A passionate, grounded plea to recognize white privilege and the gut level pushback — the “white fragility” — that happens when talking about race.

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June 25, 2015

We are in need of a new vision and visionaries who remind us not of the “greatness” of America, but of its goodness writes Omid Safi. A call for forgiveness, but one that’s rooted in love and justice — and for an America that is yet to be.

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June 20, 2015

The collective experiences of Black Americans can result in generational trauma that is “stored in the body.” With the stories of McKinney, Texas and Charleston, South Carolina as a backdrop, a man calls for us to retrain our brains and break free from our limiting perceptions of one another to heal these divides.

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March 12, 2015

Fifty years since the historic march on Selma, Omid Safi calls for an inclusive justice for all people — and welcomes Muslim voices to be full democratic participants — so we can cross that bridge together.

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December 11, 2014

It’s not merely a sin-sick soul that is in need of profound redemption, writes our columnist, it is also our society and structural institutions that call out for being redeemed and transformed. A clear call to question, connect, and transform ourselves and our institutions.

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December 9, 2014

A letter from Einstein on the “Negro question” is rediscovered and essays on white privilege and the theology of Ferguson are complemented with ideas about opening up to hope and ourselves.

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December 5, 2014

With the overwhelming angst of privilege, our columnist confesses to her own inclinations to participate in Twitter testimonies of white privilege. But, it’s no substitute for the moral imagination required to acknowledge the emotional lives of others.

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November 26, 2014

A powerful commentary from the mother of a black teenage son who says we need to stop talking around the edges of race and address the systemic problem itself: that we see black men as less than human.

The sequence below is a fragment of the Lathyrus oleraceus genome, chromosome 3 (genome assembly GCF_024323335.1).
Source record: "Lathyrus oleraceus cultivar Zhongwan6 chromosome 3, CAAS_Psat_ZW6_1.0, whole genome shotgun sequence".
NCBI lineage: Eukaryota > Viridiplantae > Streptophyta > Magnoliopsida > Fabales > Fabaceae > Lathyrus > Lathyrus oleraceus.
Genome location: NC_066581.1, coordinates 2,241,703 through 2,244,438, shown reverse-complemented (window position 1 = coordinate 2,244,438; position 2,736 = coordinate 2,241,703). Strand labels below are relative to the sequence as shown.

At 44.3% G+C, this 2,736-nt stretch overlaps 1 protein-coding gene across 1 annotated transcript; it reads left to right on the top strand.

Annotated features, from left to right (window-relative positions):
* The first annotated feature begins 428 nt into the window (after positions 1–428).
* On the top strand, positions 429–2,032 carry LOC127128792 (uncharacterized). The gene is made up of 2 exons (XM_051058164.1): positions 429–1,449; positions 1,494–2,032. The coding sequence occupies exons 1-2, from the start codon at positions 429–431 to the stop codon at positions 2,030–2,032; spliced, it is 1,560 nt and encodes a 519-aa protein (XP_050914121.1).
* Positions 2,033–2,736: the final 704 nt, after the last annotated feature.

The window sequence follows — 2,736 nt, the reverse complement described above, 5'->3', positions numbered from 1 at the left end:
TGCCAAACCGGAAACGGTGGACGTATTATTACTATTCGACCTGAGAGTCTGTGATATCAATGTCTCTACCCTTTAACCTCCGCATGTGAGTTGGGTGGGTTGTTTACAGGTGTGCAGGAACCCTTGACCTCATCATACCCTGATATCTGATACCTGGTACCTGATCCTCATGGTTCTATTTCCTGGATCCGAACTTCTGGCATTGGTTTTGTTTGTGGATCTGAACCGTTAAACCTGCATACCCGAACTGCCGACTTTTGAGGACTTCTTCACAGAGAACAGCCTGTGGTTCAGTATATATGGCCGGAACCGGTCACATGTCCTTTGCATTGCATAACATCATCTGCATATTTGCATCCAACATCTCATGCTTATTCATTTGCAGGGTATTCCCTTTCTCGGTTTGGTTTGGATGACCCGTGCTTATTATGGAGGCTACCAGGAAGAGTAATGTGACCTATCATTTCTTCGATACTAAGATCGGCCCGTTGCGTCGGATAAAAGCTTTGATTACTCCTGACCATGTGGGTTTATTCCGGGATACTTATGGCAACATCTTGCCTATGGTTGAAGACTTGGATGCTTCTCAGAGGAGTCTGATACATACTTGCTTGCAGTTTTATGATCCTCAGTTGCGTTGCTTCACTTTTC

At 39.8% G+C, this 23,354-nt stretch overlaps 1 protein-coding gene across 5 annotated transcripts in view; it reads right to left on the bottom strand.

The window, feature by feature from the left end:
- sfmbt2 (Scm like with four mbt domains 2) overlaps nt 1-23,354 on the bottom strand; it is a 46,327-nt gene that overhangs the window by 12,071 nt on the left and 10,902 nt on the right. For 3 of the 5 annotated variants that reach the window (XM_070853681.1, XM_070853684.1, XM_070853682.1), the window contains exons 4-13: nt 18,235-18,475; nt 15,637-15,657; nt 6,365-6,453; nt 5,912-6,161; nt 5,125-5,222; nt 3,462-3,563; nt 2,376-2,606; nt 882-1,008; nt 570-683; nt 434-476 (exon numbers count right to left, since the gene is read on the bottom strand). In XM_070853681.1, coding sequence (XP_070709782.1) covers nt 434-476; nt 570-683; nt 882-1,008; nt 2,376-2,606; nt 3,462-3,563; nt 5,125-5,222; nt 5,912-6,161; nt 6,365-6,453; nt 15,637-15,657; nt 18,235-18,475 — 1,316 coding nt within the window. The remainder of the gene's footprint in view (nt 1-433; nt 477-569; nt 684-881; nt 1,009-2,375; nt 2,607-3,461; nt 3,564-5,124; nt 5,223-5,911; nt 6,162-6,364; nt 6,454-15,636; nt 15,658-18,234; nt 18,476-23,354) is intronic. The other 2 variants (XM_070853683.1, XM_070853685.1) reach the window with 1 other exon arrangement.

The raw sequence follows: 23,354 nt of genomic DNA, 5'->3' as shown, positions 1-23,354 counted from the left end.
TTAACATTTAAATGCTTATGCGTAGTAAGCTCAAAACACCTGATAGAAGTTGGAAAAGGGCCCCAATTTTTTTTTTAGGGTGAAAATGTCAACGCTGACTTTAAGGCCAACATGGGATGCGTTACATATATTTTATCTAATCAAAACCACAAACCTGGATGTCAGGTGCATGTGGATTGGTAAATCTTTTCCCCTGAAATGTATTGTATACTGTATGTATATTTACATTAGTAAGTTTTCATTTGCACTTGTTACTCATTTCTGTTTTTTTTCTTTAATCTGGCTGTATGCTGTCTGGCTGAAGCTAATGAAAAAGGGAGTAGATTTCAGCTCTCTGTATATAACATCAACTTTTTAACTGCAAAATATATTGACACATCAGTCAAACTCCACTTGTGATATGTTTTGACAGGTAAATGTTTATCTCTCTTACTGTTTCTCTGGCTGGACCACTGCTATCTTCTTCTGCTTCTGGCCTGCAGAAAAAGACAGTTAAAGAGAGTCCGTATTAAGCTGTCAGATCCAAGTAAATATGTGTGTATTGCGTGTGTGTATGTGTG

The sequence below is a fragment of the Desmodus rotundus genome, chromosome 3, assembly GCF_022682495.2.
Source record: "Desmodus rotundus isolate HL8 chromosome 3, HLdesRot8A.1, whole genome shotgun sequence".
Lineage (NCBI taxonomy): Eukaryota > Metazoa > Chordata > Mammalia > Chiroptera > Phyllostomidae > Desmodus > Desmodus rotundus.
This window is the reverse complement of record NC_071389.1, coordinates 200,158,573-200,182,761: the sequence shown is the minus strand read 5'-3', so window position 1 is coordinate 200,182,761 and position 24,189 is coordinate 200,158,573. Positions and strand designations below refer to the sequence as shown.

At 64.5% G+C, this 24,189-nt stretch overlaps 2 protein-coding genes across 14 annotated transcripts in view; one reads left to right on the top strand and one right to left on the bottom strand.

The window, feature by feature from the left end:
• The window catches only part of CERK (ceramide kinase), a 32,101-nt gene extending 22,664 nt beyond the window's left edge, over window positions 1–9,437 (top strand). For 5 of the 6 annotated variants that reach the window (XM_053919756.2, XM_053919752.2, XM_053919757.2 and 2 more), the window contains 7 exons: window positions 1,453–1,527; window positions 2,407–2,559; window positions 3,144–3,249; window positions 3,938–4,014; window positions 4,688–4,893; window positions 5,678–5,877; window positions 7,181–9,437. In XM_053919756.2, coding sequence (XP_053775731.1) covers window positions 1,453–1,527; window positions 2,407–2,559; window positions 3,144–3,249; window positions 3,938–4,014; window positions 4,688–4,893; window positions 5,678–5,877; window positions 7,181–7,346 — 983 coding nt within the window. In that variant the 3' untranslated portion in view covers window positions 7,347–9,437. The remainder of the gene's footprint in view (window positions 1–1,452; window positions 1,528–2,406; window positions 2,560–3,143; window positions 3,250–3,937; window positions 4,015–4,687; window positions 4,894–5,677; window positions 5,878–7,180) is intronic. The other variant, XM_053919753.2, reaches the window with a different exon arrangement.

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November 20, 2014

Three male Muslim leaders walk into an Amsterdam hotel to drop off their luggage, and they are presented with an unexpected question. How does one confront the the prejudice present in society today? Can it be confronted, or does it require face-to-face encounters?

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August 15, 2014

Rather than merely expressing outrage at what happened in Ferguson, white Americans must show courage and own its part of the tragic story and the opportunity for transformation.

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January 18, 2014

As MLK Day approaches, a bit of creative inspiration infuses his iconic “I Have a Dream…” speech. Watch this video remix and be inspired.

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December 12, 2013

Watch a recording of our live video stream with Rev. Lucas Johnson and Dr. Gwendolyn Zoharah Simmons at NPR headquarters in Washington, DC. The topic: nonviolence and how social change happens. A riveting hour story and substance.

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October 18, 2012

During the first two presidential debates, Mitt Romney’s Mormon faith has come up very little. But, as Joanna Brooks says, many Mormons continue to “white-knuckle” through this campaign season.

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June 6, 2012

Will black Mormons vote for Romney or Obama? Guest contributor W. Paul Reeve offers a historical perspective of African Americans in the LDS Church — and the decisions they must make in a pivotal election year.

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March 3, 2011

The Rykestrasse synagogue in East Berlin survived “Kristallnacht” of 1938 and was the only functioning synagogue in former East Germany….

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February 2, 2011

“I saw them in the deep South. People who were considered backward, unable to do anything became the creators of…